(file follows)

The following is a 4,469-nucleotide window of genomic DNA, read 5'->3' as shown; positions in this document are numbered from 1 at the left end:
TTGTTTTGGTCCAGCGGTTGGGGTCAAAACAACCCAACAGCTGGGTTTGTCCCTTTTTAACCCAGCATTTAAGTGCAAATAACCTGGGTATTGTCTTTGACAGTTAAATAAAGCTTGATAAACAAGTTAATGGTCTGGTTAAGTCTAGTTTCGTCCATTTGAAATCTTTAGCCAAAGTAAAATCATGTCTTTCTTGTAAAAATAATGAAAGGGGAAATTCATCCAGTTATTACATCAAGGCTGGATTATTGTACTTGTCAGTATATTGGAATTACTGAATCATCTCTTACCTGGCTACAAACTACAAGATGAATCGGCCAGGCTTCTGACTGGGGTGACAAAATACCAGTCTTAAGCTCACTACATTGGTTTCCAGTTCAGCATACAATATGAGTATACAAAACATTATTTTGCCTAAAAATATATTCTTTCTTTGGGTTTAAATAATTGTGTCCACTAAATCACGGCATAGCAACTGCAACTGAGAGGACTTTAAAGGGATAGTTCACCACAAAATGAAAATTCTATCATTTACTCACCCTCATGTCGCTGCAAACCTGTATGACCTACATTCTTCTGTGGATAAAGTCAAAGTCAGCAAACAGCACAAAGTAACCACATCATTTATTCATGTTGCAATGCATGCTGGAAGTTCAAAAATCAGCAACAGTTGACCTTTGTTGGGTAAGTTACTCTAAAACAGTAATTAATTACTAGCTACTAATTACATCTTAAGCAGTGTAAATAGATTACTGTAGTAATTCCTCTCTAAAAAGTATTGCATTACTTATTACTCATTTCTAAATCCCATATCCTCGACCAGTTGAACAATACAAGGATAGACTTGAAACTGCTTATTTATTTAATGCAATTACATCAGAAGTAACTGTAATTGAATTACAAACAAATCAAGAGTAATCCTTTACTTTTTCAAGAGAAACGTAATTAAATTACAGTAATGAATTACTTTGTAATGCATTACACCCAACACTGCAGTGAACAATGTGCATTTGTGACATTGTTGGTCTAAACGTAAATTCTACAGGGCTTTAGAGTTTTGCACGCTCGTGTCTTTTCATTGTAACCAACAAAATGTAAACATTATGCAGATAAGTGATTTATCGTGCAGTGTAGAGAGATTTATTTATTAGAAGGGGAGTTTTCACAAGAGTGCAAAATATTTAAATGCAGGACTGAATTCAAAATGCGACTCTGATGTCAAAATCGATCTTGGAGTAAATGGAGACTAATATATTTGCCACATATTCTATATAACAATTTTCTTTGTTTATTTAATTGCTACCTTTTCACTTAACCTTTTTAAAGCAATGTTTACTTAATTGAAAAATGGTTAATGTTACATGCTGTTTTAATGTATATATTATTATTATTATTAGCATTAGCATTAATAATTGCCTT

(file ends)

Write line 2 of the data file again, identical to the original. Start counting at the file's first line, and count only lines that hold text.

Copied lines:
TTGTTTTGGTCCAGCGGTTGGGGTCAAAACAACCCAACAGCTGGGTTTGTCCCTTTTTAACCCAGCATTTAAGTGCAAATAACCTGGGTATTGTCTTTGACAGTTAAATAAAGCTTGATAAACAAGTTAATGGTCTGGTTAAGTCTAGTTTCGTCCATTTGAAATCTTTAGCCAAAGTAAAATCATGTCTTTCTTGTAAAAATAATGAAAGGGGAAATTCATCCAGTTATTACATCAAGGCTGGATTATTGTACTTGTCAGTATATTGGAATTACTGAATCATCTCTTACCTGGCTACAAACTACAAGATGAATCGGCCAGGCTTCTGACTGGGGTGACAAAATACCAGTCTTAAGCTCACTACATTGGTTTCCAGTTCAGCATACAATATGAGTATACAAAACATTATTTTGCCTAAAAATATATTCTTTCTTTGGGTTTAAATAATTGTGTCCACTAAATCACGGCATAGCAACTGCAACTGAGAGGACTTTAAAGGGATAGTTCACCACAAAATGAAAATTCTATCATTTACTCACCCTCATGTCGCTGCAAACCTGTATGACCTACATTCTTCTGTGGATAAAGTCAAAGTCAGCAAACAGCACAAAGTAACCACATCATTTATTCATGTTGCAATGCATGCTGGAAGTTCAAAAATCAGCAACAGTTGACCTTTGTTGGGTAAGTTACTCTAAAACAGTAATTAATTACTAGCTACTAATTACATCTTAAGCAGTGTAAATAGATTACTGTAGTAATTCCTCTCTAAAAAGTATTGCATTACTTATTACTCATTTCTAAATCCCATATCCTCGACCAGTTGAACAATACAAGGATAGACTTGAAACTGCTTATTTATTTAATGCAATTACATCAGAAGTAACTGTAATTGAATTACAAACAAATCAAGAGTAATCCTTTACTTTTTCAAGAGAAACGTAATTAAATTACAGTAATGAATTACTTTGTAATGCATTACACCCAACACTGCAGTGAACAATGTGCATTTGTGACATTGTTGGTCTAAACGTAAATTCTACAGGGCTTTAGAGTTTTGCACGCTCGTGTCTTTTCATTGTAACCAACAAAATGTAAACATTATGCAGATAAGTGATTTATCGTGCAGTGTAGAGAGATTTATTTATTAGAAGGGGAGTTTTCACAAGAGTGCAAAATATTTAAATGCAGGACTGAATTCAAAATGCGACTCTGATGTCAAAATCGATCTTGGAGTAAATGGAGACTAATATATTTGCCACATATTCTATATAACAATTTTCTTTGTTTATTTAATTGCTACCTTTTCACTTAACCTTTTTAAAGCAATGTTTACTTAATTGAAAAATGGTTAATGTTACATGCTGTTTTAATGTATATATTATTATTATTATTAGCATTAGCATTAATAATTGCCTT